Elisa had to chuckle at her suspicion. From the moment they met in torts during their first year of law school, they’d banded together against the hypercompetitive, ambitious energy that seemed to surround all lawyers. Although they’d gone into different areas—Laura into patent law and Elisa into civil litigation—both resolutely refused to be part of the rat race. “You’re not going to believe who I’m working for, starting tomorrow.”
Laura’s eyes got wide. “Who?”
“Parker Jones.” She resisted inserting “fucking” as a middle name, so that was something.
Laura blinked dramatically. “Uh, how did that happen?”
Maybe she could use that drink after all. “You know what? Let’s get a drink and I’ll tell you all about it.”
Fifteen minutes later, they sat on the patio at Cinco, margaritas in hand. Even at eight in the evening, the July air remained steamy. Elisa sipped her drink and willed her body to cool. Laura looked at her expectantly. “Tell me everything.”
It didn’t take all that long to relay the details of her day—the teacher pension case, partnering with a fancy New York firm, having their resident hotshot come in to handle discovery, Don telling her she’d been chosen for the team. And who’d be leading it.
“And it was Parker that requested you on her team? How did she even know you worked there?”
Elisa shook her head. “I’m hoping it’s a coincidence. Like, they gave her a list and she decided to go with someone she knows.”
“Is she going to be your boss?”
God. She’d been so focused on the idea of having to see Parker again, work with her, she hadn’t given any real thought to the power dynamic that would come with it. “Fuck.”
Laura made a sympathetic face. “Not really your boss. Lead counsel. That’s different.”
Elisa let out an annoyed breath. “Not that different.”
Laura caught the eye of a passing waiter and, without bothering to consult Elisa, ordered a second round. “Do you think she took the job because of you?”
“No.” Elisa’s reply was instant and emphatic, before she gave it a second of thought. But even as she turned the possibility over in her mind, she grew more certain. “No.”
Laura angled her head as she thought it through. “Are you sure?”
Parker had barely given her the time of day for most of their time in school. They were a year apart, so it wasn’t like they had a lot of classes together. And the one time they’d talked at a party—talked and talked and kissed and almost a lot more—Parker blew it off the next day like it was no big deal. “Yes. The firms landed the case as co-counsel. That’s above even her pay grade. There’s also the chance that she doesn’t remember me at all and picked my name at random.” Even though Don had said otherwise.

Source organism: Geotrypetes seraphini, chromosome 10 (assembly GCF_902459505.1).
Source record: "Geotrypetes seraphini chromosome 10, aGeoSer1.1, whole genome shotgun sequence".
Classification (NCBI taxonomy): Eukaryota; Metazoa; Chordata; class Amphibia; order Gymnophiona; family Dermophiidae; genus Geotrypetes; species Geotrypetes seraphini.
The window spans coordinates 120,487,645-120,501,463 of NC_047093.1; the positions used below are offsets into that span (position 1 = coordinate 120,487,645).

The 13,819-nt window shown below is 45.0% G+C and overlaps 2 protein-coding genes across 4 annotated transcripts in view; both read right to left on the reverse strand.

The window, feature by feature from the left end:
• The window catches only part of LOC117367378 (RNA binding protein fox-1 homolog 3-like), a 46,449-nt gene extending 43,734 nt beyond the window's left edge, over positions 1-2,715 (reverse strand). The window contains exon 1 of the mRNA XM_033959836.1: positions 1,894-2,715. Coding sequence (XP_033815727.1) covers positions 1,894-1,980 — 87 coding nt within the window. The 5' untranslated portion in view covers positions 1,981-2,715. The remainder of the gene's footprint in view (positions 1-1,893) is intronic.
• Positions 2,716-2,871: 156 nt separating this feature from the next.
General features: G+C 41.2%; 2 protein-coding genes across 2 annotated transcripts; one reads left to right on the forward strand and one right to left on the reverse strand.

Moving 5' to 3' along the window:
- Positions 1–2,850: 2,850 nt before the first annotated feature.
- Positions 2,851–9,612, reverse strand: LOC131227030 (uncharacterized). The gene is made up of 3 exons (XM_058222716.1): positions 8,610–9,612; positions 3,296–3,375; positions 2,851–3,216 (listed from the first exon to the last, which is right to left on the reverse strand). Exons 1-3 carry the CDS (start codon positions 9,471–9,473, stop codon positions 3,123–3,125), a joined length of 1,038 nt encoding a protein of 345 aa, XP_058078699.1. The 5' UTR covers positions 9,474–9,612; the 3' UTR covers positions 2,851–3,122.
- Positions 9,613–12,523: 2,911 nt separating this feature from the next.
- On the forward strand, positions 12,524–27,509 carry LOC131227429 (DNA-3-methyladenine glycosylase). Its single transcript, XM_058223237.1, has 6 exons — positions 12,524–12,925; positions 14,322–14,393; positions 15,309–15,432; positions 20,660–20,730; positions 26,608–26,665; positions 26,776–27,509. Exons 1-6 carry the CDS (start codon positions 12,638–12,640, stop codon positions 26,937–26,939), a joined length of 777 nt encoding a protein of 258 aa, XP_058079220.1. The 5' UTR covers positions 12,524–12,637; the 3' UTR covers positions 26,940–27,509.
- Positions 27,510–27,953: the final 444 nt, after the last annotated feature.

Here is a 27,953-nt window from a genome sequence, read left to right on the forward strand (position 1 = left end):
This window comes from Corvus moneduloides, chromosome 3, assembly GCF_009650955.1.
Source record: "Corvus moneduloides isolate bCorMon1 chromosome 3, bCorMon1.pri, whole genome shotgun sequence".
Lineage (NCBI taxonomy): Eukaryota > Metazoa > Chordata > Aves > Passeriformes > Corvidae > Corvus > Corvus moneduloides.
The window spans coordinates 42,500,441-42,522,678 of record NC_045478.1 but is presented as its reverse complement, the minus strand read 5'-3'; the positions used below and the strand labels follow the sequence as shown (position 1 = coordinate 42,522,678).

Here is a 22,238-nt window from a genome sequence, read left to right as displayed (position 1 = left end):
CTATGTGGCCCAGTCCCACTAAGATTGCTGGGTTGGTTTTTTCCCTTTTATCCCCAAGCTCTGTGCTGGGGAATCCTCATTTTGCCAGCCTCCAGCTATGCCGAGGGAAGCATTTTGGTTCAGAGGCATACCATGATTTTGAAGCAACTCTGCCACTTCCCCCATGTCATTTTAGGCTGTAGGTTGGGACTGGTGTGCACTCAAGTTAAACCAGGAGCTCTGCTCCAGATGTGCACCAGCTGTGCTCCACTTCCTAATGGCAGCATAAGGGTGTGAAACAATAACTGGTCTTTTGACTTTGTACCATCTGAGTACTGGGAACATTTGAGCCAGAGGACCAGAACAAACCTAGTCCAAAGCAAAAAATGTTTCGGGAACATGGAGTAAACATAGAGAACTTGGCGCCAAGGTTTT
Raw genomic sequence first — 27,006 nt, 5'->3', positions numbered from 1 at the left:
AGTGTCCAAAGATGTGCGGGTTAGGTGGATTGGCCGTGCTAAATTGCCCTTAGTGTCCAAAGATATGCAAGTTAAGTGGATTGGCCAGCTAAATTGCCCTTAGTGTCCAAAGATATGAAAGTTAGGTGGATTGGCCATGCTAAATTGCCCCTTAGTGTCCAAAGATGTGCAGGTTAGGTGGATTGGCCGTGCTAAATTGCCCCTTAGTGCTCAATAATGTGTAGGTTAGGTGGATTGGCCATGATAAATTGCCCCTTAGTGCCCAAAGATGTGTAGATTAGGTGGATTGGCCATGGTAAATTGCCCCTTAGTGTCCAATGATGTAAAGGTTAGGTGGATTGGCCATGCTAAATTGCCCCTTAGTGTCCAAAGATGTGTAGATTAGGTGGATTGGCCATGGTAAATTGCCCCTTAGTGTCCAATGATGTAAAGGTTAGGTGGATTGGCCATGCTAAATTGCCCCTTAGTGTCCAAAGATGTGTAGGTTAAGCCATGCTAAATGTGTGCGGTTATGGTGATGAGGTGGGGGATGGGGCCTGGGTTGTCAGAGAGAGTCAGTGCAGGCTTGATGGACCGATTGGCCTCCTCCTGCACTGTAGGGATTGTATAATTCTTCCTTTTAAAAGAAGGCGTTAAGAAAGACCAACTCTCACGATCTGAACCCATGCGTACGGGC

“That seems unlikely. She may have been a jerk, but you’re impossible to forget.”
“Thanks.” She appreciated the compliment, but it implied Parker did remember her, and that the memory made her think working together was a good idea.
“So, what are you going to do?”
Elisa squared her shoulders. “I’m going to spend tonight getting up to speed so I don’t make an ass of myself. And then I’m going to work on this case just like any other.”
“Diligently, thoroughly, but only during regular business hours?”
Elisa lifted her glass. “Exactly.”
Parker sipped a martini and studied her closet. It would be hotter than balls in New Orleans. She’d almost turned down the case based on the fact it would force her to be in Louisiana for July and August. Almost.
The truth of the matter was that she’d been angling to go back. Between her mother becoming a widow and having two nieces and a nephew under the age of five, she’d found herself wanting to be home. And no matter how many years she might live in New York, no matter how much she loved her Park Slope apartment with views of the Manhattan skyline, New Orleans was home.
The opportunity hadn’t been the first to come along. Headhunters loved lawyers admitted to the bars of multiple states and it seemed Louisiana and New York was a rare combination. And while many of those offers had been extremely lucrative, they’d been on the wrong side. She had no interest in defending financial institutions who treated clients’ retirement accounts like their personal slush funds. And she sure as hell wasn’t going to fight for the rights of petrochemical companies to continue decimating the fragile wetlands along the coast.